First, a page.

Billings’ most vulnerable are at a greater risk as the coronavirus crisis sends economic uncertainty over the community, placing more pressure on nonprofits.
Those with the Montana Rescue Mission say they’re reaching a critical time with donations coming to a halt. Meanwhile, the Billings Food Bank has seen an influx in clients because of recent layoffs at restaurants and the service industry.
At the food bank Thursday, bundles of food were positioned neatly in carts, ready to go out to those in need.
Billings Food Bank CEO Sheryle Shandy says the nonprofit is also changing its distribution methods to keep things sanitary and to be mindful of social distancing.
“Well, it's different for us, but it's different for anybody in the country right now,” she said. “There’s been all new clientele because there's so many layoffs in the service industry and, you know, other people are cutting back.”
She said for the time being, clients are encouraged to remain outside in their car, form a line and wait for a staff member to come get them to get their bundle of food.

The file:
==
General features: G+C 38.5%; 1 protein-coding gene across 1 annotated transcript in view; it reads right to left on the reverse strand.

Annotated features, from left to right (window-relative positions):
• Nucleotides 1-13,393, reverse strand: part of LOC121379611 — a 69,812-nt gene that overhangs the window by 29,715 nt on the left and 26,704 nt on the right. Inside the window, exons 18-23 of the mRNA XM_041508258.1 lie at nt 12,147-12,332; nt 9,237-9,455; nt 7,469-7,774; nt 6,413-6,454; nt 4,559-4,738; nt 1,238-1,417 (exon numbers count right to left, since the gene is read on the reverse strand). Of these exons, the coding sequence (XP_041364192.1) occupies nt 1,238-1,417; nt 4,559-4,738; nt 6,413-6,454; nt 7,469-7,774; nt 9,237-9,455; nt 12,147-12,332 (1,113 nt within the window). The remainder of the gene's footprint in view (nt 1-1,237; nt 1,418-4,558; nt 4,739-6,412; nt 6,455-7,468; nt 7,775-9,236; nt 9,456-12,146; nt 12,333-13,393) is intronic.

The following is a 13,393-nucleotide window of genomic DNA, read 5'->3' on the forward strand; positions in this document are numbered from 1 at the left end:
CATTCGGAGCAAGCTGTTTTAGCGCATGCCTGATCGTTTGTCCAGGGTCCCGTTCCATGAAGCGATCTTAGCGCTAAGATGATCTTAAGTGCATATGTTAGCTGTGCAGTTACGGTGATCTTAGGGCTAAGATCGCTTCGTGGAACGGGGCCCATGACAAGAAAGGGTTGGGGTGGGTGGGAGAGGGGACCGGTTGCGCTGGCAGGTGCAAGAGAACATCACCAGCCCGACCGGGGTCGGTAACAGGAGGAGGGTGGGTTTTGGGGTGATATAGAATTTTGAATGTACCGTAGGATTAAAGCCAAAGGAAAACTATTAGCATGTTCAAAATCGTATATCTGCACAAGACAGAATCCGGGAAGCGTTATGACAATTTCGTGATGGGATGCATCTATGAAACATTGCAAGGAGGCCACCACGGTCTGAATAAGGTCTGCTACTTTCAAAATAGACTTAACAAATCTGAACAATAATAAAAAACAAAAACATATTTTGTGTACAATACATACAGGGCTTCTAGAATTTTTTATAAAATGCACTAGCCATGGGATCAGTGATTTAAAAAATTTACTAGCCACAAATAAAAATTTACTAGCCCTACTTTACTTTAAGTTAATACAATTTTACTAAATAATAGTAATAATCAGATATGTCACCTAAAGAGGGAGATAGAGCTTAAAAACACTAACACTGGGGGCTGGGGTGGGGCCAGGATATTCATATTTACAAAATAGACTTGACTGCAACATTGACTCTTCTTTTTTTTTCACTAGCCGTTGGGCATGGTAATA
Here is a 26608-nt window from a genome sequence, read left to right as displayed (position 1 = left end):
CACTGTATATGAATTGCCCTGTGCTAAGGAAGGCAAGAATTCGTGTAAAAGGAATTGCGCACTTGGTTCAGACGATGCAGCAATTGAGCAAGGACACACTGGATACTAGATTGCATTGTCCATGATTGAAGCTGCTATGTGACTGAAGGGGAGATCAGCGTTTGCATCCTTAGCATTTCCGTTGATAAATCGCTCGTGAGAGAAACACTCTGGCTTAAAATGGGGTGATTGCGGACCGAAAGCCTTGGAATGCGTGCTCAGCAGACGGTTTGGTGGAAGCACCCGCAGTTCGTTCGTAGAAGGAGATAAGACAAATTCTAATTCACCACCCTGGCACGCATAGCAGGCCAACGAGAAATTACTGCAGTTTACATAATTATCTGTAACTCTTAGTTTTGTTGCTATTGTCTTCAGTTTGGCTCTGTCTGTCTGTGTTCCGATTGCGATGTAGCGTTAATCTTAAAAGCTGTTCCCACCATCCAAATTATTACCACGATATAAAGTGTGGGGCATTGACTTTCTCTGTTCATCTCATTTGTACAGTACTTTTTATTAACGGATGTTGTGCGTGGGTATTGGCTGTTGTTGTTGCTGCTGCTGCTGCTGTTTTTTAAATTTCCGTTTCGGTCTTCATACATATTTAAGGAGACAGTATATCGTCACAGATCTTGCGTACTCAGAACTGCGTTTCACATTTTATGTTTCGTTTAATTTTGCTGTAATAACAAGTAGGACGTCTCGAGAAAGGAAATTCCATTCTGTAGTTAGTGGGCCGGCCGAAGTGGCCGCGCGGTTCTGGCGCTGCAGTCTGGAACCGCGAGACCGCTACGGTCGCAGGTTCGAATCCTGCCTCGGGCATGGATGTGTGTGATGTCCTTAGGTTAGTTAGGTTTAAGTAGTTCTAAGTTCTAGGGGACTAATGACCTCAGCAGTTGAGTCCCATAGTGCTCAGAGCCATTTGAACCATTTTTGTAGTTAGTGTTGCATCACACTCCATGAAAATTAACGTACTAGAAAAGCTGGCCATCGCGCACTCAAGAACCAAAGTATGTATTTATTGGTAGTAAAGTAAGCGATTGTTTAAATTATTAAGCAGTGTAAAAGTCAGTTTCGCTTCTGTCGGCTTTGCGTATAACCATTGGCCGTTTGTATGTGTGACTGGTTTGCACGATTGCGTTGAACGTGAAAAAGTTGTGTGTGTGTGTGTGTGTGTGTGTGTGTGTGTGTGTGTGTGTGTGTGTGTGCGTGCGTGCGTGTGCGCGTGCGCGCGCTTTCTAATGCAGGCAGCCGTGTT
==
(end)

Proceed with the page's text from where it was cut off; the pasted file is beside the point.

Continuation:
The food bank allows only one client in at a time and disinfects afterward, said Shandy.
She says, with the increase in food going out those at the food bank have had to dip into supplies at a faster rate.
Meanwhile at the Montana Rescue Mission, officials are also dealing with a major increase in people.
Matt Lundgren with the mission said there are 200 people staying at their men’s and women’s shelters.
“It's a challenging time for us because it's really not business as usual,” he said. “That is double what we had this time last year, so twice as many. So, we're definitely feeling it.”
And Lundgren says donations have come to a halt.
“I think even in the last couple of weeks, with the restaurants and bars closing and other employers laying people off, I think we're starting to see a real influx of people and that's really stretching our resources to the limit,” he said.
That kind of ripple effect felt from the COVID-19 outbreak is stretching food resources thin, said Lundgren.
“You know, when we're serving people, you know, almost 200 people three meals a day, you can realize how fast they go. “
Officials with both organizations say, when it comes to donations, cash is best.
The Montana Rescue Mission relies on local partners for food, but store shelves everywhere aren’t quite stocked. Lundgren said if they get cash, they can buy wholesale.